John Stonestreet on How the Hallmark Channel is Tapping Into Our Longing

John Stonestreet is President of the Colson Center for Christian Worldview, and radio host of BreakPoint, a daily national radio program providing thought-provoking commentaries on current events and life issues from a biblical worldview. John holds degrees from Trinity Evangelical Divinity School (IL) and Bryan College (TN), and is the co-author of Making Sense of Your World: A Biblical Worldview. The views expressed in this commentary do not necessarily represent those of BCNN1.


On November 6, 2010, the Hallmark Channel aired a made-for-television movie entitled “A Family Thanksgiving” about an unmarried lawyer and a “genie [who] comes along and changes the whole situation.” Though I doubt anyone back then thought this would launch a television phenomenon, Hallmark’s annual “Countdown to Christmas” is, for many, an annual tradition.

Now in its tenth season, the 232-and counting-movies may not be exact clones of a “A Family Thanksgiving,” but they’re pretty close. If you’ve seen one of these movies, you’ve seen them all.

The sappiness of “Hallmark’s Countdown to Christmas” triggers a Pavlovian snark response for many of us. None of these movies are, shall we say, “critically acclaimed.” Still, what these movies lack in Oscar nominations, they make up for in something that those creating and distributing edgier flicks would kill for: millions and millions of viewers.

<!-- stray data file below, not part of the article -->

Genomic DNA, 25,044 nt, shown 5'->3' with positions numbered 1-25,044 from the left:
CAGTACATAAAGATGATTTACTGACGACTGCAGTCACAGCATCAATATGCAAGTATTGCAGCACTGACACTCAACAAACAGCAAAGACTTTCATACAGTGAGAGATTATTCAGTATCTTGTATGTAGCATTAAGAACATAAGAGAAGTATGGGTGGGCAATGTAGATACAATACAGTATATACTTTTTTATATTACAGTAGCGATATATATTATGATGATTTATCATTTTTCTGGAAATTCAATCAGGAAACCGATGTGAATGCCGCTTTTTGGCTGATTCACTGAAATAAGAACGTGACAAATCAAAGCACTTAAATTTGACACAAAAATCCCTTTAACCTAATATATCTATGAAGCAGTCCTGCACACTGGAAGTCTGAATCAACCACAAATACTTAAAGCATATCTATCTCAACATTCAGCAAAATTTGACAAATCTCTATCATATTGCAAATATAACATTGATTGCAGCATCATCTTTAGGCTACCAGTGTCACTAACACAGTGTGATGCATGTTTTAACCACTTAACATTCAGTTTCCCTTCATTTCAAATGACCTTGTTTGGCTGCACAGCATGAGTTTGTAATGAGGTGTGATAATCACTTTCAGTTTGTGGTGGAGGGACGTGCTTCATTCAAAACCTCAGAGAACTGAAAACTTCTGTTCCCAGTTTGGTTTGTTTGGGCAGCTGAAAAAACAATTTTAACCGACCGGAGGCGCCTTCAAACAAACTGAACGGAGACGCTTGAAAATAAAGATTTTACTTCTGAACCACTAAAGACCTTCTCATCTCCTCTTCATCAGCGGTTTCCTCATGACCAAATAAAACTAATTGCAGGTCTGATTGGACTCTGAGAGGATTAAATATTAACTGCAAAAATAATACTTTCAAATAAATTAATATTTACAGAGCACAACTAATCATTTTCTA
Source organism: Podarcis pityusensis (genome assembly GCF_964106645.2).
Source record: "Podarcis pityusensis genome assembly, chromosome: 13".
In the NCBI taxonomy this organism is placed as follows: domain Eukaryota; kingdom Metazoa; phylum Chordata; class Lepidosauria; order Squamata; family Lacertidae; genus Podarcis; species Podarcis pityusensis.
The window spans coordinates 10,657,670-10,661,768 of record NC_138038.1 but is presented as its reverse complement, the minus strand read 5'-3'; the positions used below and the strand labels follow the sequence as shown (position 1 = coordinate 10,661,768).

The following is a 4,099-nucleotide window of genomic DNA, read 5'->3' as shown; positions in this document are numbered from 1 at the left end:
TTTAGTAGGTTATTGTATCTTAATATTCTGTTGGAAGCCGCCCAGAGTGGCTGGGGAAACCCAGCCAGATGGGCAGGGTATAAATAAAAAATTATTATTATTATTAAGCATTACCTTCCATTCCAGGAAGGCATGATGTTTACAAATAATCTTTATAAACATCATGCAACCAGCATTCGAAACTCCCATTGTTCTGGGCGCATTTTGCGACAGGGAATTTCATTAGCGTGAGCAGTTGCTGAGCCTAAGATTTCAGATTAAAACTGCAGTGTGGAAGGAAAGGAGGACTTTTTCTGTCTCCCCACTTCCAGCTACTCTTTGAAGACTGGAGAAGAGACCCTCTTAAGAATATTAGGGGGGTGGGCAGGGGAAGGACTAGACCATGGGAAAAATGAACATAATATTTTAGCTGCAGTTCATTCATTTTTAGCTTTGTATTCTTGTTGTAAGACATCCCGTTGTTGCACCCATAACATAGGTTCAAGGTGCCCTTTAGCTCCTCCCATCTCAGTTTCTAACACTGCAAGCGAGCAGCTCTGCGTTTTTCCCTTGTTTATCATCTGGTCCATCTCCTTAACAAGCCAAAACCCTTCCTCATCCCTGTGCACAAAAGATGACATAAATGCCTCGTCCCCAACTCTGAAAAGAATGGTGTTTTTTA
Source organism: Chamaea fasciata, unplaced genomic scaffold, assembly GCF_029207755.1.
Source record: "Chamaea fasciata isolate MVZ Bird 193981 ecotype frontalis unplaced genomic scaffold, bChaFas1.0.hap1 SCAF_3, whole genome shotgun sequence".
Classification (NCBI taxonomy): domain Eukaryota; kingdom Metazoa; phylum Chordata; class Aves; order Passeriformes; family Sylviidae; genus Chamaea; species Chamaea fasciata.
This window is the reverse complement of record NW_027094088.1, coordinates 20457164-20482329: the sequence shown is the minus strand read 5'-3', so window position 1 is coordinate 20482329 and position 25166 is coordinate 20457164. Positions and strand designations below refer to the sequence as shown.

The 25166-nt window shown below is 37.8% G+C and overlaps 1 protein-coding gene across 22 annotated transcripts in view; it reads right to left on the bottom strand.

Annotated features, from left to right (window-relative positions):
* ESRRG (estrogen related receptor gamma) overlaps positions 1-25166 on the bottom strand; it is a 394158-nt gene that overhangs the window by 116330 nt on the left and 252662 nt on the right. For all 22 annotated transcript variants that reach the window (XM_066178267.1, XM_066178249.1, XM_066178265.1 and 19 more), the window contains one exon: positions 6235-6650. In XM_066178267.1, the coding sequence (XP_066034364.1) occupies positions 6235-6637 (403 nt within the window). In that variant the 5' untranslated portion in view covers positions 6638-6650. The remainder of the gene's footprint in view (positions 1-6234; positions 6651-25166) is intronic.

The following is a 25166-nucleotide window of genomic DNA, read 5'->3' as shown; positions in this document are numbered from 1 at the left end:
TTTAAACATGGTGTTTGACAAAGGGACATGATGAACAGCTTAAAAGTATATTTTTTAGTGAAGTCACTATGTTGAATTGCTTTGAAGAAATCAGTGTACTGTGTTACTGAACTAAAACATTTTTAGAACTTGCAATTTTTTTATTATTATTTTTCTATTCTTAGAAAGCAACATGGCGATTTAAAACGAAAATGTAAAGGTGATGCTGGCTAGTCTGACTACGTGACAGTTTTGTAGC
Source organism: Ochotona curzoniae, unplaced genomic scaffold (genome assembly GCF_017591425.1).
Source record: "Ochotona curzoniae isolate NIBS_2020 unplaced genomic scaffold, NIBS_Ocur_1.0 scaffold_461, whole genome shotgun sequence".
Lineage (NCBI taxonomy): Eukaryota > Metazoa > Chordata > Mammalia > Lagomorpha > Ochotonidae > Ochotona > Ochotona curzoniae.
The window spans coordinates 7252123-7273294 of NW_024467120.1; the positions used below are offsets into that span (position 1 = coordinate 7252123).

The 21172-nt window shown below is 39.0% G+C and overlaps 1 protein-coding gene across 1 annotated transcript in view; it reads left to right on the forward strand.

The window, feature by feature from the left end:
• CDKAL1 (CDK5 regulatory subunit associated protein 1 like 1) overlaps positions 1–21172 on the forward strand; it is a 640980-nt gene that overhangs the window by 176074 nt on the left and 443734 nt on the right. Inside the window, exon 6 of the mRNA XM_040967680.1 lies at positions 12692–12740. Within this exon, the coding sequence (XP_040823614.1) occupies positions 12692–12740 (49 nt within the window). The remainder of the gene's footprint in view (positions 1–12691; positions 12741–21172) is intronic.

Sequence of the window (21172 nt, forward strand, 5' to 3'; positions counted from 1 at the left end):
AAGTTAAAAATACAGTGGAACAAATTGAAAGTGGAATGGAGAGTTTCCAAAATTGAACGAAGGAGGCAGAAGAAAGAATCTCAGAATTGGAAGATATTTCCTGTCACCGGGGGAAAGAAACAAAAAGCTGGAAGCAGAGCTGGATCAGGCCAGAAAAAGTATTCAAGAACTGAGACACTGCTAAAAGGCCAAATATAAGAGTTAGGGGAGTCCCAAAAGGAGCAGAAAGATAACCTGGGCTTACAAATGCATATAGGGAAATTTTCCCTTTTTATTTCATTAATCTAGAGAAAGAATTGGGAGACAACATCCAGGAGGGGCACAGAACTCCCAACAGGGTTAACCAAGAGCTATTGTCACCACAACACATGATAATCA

A typical “Countdown to Christmas” movie premiere attracts between three and five percent of all viewers during its time slot. In other words, these are the most-viewed non-sports and news shows on cable television.

In no way am I suggesting that “popular” is the same thing as “good” or even “worth your time,” but it’s clear that “Countdown to Christmas” has struck a nerve with an audience.

Why? Part of the answer is probably sentimentality, but I think that “Countdown to Christmas” is also tapping into people’s sense of longing. Specifically, the longing for an alternative to modern society and culture.

For example, I wonder if many viewers long for a world in which “boy meets girl” doesn’t have to include “boy and girl have sex.” In stark contrast to what hits the tube and silver screen these days, in Hallmark Channel movies said “boy” and said “girl” often don’t even appear tempted by the idea.

I also wonder if people today are longing for the sort of world that is the setting for these movies, a place my colleague has dubbed “Hallmark Town.” In “Hallmark Town,” people are friendly, cheerful, and neighborly. Families are close and also prepared to welcome strangers into their homes and lives.

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Source: Christian Headlines